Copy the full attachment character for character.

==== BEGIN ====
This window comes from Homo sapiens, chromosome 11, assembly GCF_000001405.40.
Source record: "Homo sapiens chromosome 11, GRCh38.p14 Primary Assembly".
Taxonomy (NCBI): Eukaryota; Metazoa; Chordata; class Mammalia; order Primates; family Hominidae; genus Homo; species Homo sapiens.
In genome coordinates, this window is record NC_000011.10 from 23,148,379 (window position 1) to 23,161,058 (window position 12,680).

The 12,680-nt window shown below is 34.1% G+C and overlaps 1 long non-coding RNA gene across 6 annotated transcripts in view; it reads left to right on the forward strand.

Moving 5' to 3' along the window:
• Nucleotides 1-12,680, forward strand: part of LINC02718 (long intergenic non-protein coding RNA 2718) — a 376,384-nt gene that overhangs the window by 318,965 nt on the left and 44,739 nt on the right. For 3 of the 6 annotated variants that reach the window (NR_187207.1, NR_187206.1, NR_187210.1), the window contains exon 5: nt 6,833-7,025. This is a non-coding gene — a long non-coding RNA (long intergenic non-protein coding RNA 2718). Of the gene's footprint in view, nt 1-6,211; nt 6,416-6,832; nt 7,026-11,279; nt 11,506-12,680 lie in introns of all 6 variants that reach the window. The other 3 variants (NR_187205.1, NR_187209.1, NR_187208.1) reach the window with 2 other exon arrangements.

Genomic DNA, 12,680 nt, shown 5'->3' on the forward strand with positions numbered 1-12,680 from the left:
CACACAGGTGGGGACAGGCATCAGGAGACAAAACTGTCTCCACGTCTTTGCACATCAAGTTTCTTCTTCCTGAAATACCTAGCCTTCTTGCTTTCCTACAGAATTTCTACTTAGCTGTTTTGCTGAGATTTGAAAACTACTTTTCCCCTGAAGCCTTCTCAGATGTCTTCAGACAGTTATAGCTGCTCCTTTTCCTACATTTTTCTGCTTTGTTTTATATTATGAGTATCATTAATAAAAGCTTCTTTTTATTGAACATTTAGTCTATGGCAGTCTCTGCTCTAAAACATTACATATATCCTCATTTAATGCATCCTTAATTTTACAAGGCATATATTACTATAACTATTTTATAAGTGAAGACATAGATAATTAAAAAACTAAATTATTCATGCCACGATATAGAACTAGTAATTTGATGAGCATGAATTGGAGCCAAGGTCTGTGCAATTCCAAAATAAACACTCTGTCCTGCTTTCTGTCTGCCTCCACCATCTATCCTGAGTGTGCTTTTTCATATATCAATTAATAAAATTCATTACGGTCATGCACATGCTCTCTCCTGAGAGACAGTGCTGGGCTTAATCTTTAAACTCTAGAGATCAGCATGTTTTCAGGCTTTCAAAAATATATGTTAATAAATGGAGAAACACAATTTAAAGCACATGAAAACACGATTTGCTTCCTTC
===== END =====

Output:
This window comes from Homo sapiens, chromosome 11, assembly GCF_000001405.40.
Source record: "Homo sapiens chromosome 11, GRCh38.p14 Primary Assembly".
Taxonomy (NCBI): Eukaryota; Metazoa; Chordata; class Mammalia; order Primates; family Hominidae; genus Homo; species Homo sapiens.
In genome coordinates, this window is record NC_000011.10 from 23,148,379 (window position 1) to 23,161,058 (window position 12,680).

The 12,680-nt window shown below is 34.1% G+C and overlaps 1 long non-coding RNA gene across 6 annotated transcripts in view; it reads left to right on the forward strand.

Moving 5' to 3' along the window:
• Nucleotides 1-12,680, forward strand: part of LINC02718 (long intergenic non-protein coding RNA 2718) — a 376,384-nt gene that overhangs the window by 318,965 nt on the left and 44,739 nt on the right. For 3 of the 6 annotated variants that reach the window (NR_187207.1, NR_187206.1, NR_187210.1), the window contains exon 5: nt 6,833-7,025. This is a non-coding gene — a long non-coding RNA (long intergenic non-protein coding RNA 2718). Of the gene's footprint in view, nt 1-6,211; nt 6,416-6,832; nt 7,026-11,279; nt 11,506-12,680 lie in introns of all 6 variants that reach the window. The other 3 variants (NR_187205.1, NR_187209.1, NR_187208.1) reach the window with 2 other exon arrangements.

Genomic DNA, 12,680 nt, shown 5'->3' on the forward strand with positions numbered 1-12,680 from the left:
CACACAGGTGGGGACAGGCATCAGGAGACAAAACTGTCTCCACGTCTTTGCACATCAAGTTTCTTCTTCCTGAAATACCTAGCCTTCTTGCTTTCCTACAGAATTTCTACTTAGCTGTTTTGCTGAGATTTGAAAACTACTTTTCCCCTGAAGCCTTCTCAGATGTCTTCAGACAGTTATAGCTGCTCCTTTTCCTACATTTTTCTGCTTTGTTTTATATTATGAGTATCATTAATAAAAGCTTCTTTTTATTGAACATTTAGTCTATGGCAGTCTCTGCTCTAAAACATTACATATATCCTCATTTAATGCATCCTTAATTTTACAAGGCATATATTACTATAACTATTTTATAAGTGAAGACATAGATAATTAAAAAACTAAATTATTCATGCCACGATATAGAACTAGTAATTTGATGAGCATGAATTGGAGCCAAGGTCTGTGCAATTCCAAAATAAACACTCTGTCCTGCTTTCTGTCTGCCTCCACCATCTATCCTGAGTGTGCTTTTTCATATATCAATTAATAAAATTCATTACGGTCATGCACATGCTCTCTCCTGAGAGACAGTGCTGGGCTTAATCTTTAAACTCTAGAGATCAGCATGTTTTCAGGCTTTCAAAAATATATGTTAATAAATGGAGAAACACAATTTAAAGCACATGAAAACACGATTTGCTTCCTTC